Gaming, In-app Bidding, Monetization

Ask the Developer: “Speed is the key to winning”– ITI

Amy Mills
Apr 2, 2020

In our Ask the Developer series, we interview developers for insight into their strategies and best practices. In this installment, we spoke with Japanese game developer ITI, about their journey to reaching #1 in the charts with their game Rescue Cut.

How did ITI get into the hypercasual game business?

We started specializing in hyper-casual games about a year ago. Before that, we made casual games and other apps for the Japanese market. We reached a point where we felt our growth was limited if we only targeted the Japanese market, and began to see a rise in hyper-casual games for the world. We decided to give this mobile gaming genre a try, in hopes that ITI could market games outside of Japan.

What led you to making Rescue Cut specifically? 

To put it simply, in the hyper-casual game world, you create a lot of different games at the start, and then see which titles are successful. Instead of taking a lot of time to think of a really special idea — our process was more about gathering a large quantity of ideas and then testing them all — filtering the good ideas from the bad. 

At the time we developed Rescue Cut, we saw games that used ropes or human characters were very popular among gamers. We thought of combining these two elements. In Rescue Cut, players have to cut ropes in order to save a human who is stuck.

At the time, we were making about 20 games per month and testing them out. The test promotion for Rescue Cut did very well, so we continued with its development.

Twenty apps a month is a lot! 

Yes, but speed is key. App creation for us can take three days or two weeks. Our success came from  rapidly testing many games to see which could actually be a hit. 

The hyper-casual market is competitive, and it’s likely other developers around the world may have similar ideas to yours. So it’s crucial that a hyper-casual game is developed and put out in the market as soon as possible. If the development process takes three or four months, trends may have already changed.

In the Japanese business world, perfection is valued. People tend to spend a lot of time and energy developing one single product in order to achieve perfection. However, for hyper-casual games, speed is the key to winning. I wouldn’t say that the quickest person wins, but I feel that achieving profitability quickly is important. Once your game achieves some success, you can always improve it afterwards. In the case of Rescue Cut, we were able to achieve profitability in three days with AppLovin’s support.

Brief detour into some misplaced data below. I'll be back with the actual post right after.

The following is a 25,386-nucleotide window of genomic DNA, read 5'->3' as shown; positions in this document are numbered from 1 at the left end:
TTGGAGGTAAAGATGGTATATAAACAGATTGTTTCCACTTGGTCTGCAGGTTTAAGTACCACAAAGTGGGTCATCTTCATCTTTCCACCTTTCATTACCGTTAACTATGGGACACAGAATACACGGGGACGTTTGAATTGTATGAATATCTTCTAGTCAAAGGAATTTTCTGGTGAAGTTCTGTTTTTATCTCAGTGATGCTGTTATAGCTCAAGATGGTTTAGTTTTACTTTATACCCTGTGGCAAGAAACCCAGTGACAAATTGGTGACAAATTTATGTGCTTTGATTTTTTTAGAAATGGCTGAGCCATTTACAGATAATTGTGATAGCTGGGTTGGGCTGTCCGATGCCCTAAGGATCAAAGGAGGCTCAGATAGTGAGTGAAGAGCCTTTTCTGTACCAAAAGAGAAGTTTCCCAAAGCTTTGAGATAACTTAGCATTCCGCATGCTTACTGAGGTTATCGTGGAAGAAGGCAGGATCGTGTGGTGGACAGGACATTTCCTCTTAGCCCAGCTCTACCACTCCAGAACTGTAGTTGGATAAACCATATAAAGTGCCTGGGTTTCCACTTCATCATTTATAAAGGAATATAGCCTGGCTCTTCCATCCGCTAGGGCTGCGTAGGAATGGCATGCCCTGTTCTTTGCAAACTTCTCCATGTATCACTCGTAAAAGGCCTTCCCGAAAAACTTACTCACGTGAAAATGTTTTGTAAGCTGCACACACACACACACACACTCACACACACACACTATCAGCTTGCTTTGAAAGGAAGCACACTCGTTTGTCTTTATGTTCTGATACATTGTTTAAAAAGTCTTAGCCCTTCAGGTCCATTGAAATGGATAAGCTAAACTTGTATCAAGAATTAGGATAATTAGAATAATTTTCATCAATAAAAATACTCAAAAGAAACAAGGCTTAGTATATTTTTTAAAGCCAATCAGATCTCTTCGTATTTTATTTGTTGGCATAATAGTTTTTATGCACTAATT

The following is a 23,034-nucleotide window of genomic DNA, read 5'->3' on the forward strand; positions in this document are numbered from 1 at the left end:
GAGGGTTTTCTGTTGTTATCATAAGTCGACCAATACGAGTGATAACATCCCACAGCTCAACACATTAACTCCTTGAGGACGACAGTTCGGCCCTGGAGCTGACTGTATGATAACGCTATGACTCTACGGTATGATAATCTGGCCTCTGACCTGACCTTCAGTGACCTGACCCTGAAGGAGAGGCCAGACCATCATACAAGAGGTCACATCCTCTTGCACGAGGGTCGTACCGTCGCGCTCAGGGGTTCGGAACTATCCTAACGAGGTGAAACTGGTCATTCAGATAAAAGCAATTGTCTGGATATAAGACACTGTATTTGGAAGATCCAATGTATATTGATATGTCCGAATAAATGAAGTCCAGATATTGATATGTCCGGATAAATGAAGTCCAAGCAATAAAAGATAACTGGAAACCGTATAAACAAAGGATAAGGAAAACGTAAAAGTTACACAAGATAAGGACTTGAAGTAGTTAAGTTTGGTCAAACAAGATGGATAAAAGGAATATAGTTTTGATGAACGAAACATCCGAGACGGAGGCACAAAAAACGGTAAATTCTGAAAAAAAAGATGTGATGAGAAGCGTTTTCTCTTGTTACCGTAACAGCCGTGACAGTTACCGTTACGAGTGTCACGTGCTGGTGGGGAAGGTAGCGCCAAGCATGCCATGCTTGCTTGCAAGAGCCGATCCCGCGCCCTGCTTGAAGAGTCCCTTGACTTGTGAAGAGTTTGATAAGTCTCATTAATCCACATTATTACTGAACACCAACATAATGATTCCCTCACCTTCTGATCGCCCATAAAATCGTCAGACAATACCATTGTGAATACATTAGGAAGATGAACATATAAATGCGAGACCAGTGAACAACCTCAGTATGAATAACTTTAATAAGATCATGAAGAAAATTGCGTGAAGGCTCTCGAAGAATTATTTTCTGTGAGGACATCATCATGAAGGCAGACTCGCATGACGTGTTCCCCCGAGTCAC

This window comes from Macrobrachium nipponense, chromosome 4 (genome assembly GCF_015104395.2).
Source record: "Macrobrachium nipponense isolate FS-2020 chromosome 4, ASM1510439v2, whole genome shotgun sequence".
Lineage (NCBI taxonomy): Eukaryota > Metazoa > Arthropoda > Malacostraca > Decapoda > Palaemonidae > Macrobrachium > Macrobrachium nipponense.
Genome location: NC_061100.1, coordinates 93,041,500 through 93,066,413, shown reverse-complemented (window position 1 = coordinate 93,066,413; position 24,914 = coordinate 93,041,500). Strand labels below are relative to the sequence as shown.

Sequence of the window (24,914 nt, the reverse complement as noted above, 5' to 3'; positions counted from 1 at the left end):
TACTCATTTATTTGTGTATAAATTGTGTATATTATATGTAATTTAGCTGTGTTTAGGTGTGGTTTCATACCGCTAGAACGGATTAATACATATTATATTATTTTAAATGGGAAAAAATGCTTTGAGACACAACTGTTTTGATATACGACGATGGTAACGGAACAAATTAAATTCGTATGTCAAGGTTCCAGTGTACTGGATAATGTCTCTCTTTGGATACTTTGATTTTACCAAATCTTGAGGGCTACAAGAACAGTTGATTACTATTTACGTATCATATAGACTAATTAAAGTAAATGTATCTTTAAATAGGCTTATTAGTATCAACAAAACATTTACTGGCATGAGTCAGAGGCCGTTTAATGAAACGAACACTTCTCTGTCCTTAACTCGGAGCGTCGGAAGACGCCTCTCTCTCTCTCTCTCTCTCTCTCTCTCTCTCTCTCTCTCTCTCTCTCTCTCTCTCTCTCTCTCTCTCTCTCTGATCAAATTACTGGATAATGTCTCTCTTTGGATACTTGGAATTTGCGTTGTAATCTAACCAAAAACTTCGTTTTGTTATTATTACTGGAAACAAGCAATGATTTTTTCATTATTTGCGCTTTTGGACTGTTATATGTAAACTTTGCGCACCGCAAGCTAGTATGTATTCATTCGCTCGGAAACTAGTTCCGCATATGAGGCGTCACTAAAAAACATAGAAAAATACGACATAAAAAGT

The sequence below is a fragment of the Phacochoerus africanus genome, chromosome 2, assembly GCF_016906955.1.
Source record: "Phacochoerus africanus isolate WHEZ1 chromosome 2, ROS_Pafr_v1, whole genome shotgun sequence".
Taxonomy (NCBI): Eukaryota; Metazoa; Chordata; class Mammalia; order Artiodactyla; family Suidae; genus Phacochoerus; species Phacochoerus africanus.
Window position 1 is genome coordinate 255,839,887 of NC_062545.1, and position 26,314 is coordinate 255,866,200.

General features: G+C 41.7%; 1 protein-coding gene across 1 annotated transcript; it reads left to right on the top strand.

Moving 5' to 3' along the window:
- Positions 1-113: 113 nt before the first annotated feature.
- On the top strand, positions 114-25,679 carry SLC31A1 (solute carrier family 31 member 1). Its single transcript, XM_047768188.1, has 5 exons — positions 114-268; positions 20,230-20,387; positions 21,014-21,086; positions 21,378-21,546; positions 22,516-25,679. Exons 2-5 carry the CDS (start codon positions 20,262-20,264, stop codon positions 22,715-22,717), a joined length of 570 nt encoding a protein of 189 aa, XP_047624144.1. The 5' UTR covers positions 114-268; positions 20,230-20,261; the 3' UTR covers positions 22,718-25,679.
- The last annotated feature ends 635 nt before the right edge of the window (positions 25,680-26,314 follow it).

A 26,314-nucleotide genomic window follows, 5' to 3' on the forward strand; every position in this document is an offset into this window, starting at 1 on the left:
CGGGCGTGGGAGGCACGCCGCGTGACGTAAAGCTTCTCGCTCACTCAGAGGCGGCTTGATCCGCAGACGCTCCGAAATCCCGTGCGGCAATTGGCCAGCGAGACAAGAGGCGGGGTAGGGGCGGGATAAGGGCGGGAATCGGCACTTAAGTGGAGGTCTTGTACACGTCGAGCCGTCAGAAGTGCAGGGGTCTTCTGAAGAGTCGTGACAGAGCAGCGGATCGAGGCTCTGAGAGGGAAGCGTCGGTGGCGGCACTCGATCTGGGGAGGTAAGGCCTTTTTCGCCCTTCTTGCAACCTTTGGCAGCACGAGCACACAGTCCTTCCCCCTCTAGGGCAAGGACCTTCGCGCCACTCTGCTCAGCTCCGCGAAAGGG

How do you decide which games to continue with, and which ones to scrap?

After doing a test promotion for a small amount of money in the US and other large markets, we’ll judge if we should continue with its development or not based on its results. We worked with AppLovin to take a deep dive into the data.

Of the 20 or so games made each month, we aren’t concerned that all of them succeed. If even one is successful, that’s good enough. 

Rescue Cut primarily utilizes in-app ads for monetization. Is there a trick to the timing of the advertisements?

Finding the right balance is critical: too few ads won’t make the game any money, but too many ads may hinder a user’s experience — decreasing user retention.

In the case of Rescue Cut, we actually saw a very interesting phenomenon. We first released the game with 100 stages and no ads whatsoever. It only takes five to ten seconds to play a stage in the game, so users were able to play the game in a very short amount of time — sometimes even in a single session. Therefore user retention for days two and three were close to zero, because most players had already finished all stages! (laughs)

By putting in ads, we saw that users took breaks in between play times. Each session was shorter, and users came back the next day to continue playing — increasing user retention. Also, it would be impossible for us to come up with new stages to keep up with the pace of users whizzing through them, so our decision to display ads in our games was a win-win situation.

Any final words for our readers?

I like to think of hypercasual games as a lottery that you can win if you have the right knowledge. Though you need to evaluate various data which can be laborious at times, it’s a necessary step if you want to win big. I recommend developers give it a try if they are interested. And lastly, please check out our game Rescue Cut — we hope you enjoy it!

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